Page 185 - Jewish Book Annual Volume 41

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tery — “in the name of a certain old man whose name was R.
Jacob.” When we arrive at the seventh link in the chain we come
across a collective source — “those of the Nasi’s house said.”
The chains of transmission from generation to generation are
of the utmost importance. The rule was set down that at least the
names of the first and last transmitters of a halakhah or aggadah
had to be mentioned, but it was permitted to skip over the inter­
mediate ones. “Whenever a tradition is transmitted through three
men, the first and the last names are mentioned, whilst the middle
name is not mentioned”
56b; cf. also Jer . Tal.
Or to quote another source: “Whosoever hears a tradition from
its author should regard it as though the author of the tradition
stands before him (Jer. Tal.
ch. 1, law 2, 6b). This implies
that when the name of the Sage is mentioned after his death he
partakes of eternal life. It is considered a great privilege to be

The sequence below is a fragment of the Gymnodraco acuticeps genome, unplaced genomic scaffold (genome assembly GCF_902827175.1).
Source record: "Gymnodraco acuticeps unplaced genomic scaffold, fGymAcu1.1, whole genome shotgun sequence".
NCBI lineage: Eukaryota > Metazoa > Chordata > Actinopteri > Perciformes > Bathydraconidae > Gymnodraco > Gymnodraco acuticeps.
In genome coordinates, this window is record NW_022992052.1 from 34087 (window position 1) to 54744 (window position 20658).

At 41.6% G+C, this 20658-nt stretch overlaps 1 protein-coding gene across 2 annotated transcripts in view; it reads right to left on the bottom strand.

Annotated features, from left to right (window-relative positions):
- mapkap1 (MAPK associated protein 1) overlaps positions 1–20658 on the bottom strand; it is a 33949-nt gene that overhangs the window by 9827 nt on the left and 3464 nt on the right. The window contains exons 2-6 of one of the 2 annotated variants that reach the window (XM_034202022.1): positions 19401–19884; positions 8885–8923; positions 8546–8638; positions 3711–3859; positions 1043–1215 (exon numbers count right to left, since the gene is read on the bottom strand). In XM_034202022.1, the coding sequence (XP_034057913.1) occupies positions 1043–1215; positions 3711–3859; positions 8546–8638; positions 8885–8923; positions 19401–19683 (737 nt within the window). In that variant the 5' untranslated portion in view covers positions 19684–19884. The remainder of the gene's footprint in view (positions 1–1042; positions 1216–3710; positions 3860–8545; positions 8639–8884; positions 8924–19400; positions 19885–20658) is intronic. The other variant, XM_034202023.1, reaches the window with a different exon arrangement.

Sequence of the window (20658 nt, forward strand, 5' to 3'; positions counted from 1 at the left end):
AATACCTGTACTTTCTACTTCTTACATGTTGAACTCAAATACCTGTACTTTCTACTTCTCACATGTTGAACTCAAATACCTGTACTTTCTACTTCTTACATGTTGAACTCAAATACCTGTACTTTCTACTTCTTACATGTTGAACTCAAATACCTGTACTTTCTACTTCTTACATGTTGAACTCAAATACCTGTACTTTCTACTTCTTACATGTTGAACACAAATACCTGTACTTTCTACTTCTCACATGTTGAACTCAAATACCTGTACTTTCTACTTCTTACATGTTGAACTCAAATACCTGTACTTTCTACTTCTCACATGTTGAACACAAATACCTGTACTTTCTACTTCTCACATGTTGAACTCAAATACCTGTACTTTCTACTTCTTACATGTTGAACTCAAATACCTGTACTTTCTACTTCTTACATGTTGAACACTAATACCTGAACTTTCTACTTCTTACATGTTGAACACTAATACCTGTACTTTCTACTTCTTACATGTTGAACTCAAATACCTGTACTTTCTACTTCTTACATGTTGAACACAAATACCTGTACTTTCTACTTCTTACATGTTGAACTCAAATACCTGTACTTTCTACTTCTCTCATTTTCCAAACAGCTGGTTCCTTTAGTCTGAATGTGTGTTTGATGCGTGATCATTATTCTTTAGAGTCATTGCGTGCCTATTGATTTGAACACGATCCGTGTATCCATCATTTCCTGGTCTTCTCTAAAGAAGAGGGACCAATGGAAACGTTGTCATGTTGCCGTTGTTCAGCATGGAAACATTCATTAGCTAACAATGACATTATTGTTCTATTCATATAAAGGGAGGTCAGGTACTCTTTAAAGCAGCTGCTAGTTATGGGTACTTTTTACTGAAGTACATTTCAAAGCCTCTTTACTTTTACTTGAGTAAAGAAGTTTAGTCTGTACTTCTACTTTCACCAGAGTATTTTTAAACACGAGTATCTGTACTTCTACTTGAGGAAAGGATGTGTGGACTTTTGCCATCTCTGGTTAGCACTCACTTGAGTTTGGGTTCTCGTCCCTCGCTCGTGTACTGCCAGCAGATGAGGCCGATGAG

mentioned by name in the house of study. We find even the fol­
lowing request made of R. Oshaiah by one of the common people:
“If I tell you a good thing, will you repeat it in public in my name?”
(Bereshit Rabbah,
ch. 78).
The importance of ascribing authorship is seen from the state­
ment that “whosoever reports a thing in the name of him who said
it brings deliverance into the world”
6). And conversely,
whosoever does not mention the name of him that said something
is considered a robber. “R. Abin bar Abba said in the name of R.
Johanan: whosoever does not report a thing in the name of him
that said it, Scripture says of him, ‘Do not rob the wretched
because he is wretched’”
(Yalkut Mishle).
What is evident from our
sources is that every scholar who innovated a halakhic or aggadic
teaching is considered the possessor of a spiritual heritage to
which his name is constantly linked during oral study.
The “spiritual heritage” of the talmudic Sages is all encom­
passing. Each teacher is deserving of credit. Not only the original
author, but the transmitters of the tradition are remembered for
good. Every innovation in halakhah and aggadah and anyone
who had toiled to collect the halakhot or midrashim is recalled.
And each name is scrupulously handed down from generation to
generation through careful repetition of the chain of tradition.
In the course of time, when the Oral Law was committed to
writing, it was recorded as a reconstruction of the method of oral
study, with emphasis on the continuous dialogue of the Sages: so
and so said; so and so replied. In this manner there was preserved